Google Glass App Reinvents Ballpark Experience

- by Hugh Berry

With baseball season coming to a close, October is a gloomy month. But there's something new to look forward to besides spring training. A team of developers wants to reinvent the ballpark experience with an app called Blue. It's always better to see the game in person than at home on TV, but there's still some give-and-take. Live games don't offer some of the commentary and stat-keeping television does and Blue wants to change that using Google Glass.


Try to ignore the orange and black and picture the Phillies here.

Google Glass is the new wearable tech, resembling a pair of eyeglasses, and lets users view a small screen in the corner of their vision without lifting a finger. Glass has a camera that shoots pictures and records video, gives updates ranging from sports to weather and connects with others on the Web.

Think about the last time you were left in the dark on a strange call — a runner gets called back to first, a batter gets ejected for mouthing the ump, or maybe a ball bounces off the top of the wall and you don't understand why it's not a home run. Blue is here to fill the gap. The app updates users in real time with stats like pitch types and speeds, rosters, hits and everything in between. The app even continues to run when you leave your seat to grab a beer or use the john.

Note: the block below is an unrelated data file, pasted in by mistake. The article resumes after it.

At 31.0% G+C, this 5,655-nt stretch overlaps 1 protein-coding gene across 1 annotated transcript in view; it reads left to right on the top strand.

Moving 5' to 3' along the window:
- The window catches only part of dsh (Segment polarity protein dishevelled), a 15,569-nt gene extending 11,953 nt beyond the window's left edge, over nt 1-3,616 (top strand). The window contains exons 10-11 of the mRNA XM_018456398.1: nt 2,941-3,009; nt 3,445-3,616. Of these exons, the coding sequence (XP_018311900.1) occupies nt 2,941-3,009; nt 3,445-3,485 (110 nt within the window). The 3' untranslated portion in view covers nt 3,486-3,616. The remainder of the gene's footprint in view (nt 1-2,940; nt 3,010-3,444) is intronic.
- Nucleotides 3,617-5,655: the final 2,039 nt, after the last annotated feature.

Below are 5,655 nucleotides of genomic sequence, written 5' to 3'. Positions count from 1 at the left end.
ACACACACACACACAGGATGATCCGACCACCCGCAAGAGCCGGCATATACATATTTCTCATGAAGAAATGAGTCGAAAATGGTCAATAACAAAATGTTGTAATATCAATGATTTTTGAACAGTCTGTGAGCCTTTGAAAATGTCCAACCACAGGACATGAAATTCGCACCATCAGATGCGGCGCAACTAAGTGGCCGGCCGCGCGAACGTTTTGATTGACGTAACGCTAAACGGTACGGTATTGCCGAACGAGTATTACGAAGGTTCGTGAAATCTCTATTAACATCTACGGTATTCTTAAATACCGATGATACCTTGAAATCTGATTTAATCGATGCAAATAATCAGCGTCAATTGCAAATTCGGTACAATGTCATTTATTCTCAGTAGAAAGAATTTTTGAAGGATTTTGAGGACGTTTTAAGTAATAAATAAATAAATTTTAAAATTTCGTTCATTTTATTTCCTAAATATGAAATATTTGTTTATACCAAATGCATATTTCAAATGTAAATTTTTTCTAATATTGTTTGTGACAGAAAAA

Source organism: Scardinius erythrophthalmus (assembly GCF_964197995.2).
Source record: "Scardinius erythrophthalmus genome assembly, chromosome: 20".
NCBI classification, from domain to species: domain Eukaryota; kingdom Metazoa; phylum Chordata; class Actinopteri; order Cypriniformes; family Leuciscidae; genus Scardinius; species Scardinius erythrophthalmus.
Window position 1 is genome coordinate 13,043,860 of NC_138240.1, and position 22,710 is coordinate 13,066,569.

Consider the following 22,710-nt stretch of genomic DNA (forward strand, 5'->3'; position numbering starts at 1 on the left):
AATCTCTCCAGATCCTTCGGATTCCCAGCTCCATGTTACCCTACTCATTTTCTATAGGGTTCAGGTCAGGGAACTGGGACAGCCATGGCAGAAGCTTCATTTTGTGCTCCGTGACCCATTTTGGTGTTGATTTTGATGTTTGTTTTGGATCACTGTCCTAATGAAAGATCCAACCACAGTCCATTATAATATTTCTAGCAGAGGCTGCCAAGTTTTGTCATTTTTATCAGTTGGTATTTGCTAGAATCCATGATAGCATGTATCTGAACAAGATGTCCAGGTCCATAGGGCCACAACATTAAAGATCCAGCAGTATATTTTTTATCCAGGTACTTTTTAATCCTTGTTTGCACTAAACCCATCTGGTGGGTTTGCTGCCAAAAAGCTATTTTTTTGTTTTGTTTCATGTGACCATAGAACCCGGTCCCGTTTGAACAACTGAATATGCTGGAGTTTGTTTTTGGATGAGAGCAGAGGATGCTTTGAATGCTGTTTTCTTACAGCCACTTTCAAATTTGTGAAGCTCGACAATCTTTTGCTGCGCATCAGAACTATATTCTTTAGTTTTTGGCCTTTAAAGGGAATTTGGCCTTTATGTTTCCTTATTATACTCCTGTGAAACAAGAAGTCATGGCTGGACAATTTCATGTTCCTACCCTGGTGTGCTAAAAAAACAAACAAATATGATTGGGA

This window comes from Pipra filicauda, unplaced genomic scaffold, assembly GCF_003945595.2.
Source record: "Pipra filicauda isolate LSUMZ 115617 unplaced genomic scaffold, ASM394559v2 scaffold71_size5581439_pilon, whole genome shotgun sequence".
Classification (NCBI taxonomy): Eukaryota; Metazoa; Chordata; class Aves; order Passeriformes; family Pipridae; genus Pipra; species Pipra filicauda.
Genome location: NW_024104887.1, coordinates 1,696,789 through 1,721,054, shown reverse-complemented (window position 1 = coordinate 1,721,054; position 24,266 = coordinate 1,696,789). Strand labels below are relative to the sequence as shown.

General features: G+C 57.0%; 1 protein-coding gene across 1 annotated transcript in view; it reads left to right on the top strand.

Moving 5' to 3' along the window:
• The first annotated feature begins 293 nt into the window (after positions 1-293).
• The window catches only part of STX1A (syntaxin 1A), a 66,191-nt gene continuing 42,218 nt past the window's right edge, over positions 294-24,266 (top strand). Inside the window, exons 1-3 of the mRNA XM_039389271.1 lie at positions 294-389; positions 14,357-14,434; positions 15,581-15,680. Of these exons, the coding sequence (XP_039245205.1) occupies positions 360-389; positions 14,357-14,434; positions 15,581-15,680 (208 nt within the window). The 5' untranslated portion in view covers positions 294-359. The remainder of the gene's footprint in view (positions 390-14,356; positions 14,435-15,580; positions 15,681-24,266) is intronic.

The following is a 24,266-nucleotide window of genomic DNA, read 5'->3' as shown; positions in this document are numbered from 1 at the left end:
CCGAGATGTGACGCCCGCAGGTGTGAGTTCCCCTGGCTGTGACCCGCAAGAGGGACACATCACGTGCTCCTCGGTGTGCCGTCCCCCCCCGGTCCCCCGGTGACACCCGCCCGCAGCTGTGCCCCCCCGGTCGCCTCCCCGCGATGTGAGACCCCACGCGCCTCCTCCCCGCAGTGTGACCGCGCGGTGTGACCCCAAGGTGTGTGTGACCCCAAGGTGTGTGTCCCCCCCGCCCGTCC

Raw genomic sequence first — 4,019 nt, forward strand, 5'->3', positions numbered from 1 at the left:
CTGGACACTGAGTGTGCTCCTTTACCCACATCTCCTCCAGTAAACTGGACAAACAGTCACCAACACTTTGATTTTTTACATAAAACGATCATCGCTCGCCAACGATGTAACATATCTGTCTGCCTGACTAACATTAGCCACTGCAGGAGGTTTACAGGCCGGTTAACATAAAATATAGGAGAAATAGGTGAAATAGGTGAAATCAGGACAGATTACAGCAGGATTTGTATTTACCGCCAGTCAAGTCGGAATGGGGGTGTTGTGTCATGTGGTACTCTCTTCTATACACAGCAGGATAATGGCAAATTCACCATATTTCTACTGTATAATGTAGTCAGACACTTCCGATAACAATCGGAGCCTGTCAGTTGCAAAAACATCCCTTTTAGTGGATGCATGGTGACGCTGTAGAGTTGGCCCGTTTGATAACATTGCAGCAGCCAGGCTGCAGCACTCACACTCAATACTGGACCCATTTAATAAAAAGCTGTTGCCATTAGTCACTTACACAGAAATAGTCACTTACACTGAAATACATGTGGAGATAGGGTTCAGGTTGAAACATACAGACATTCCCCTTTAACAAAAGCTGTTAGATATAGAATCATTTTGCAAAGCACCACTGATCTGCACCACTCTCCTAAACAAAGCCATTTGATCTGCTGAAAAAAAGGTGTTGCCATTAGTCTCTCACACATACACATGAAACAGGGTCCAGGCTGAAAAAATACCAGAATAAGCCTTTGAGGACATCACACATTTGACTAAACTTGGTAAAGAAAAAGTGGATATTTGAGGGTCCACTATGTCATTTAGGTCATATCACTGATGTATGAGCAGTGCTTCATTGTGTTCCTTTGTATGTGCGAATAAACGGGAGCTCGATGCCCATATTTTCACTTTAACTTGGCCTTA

Need to check some stats? Google Glass has you covered.

The skeptic might say, "I can see all that on my phone. Why would I wear these goggles just to see stats?" That's true, apps like Scorecenter and MLB At Bat give all the stats a man could need, but think how often you'd look away from the game to see how fast Halladay's fastball was or Ryan Howard's RISP average. Blue does all this with zero toggling or diversion of attention.

Google Glass App Reinvents Ballpark Experience
Image by loiclemeur via Flickr.

As for the aesthetics of Google Glass, that will likely change. It's still only available to developers and beta testers and third-party companies like Oakley are already looking for ways to implement the technology into some cooler frames. Companies like Air Optix want to have Google Glass tech built right into contact lenses.

Glass isn't available to the public until 2014, but it and Blue should be ready for the 2014 season opener. Until then, pitchers and catchers report in February.

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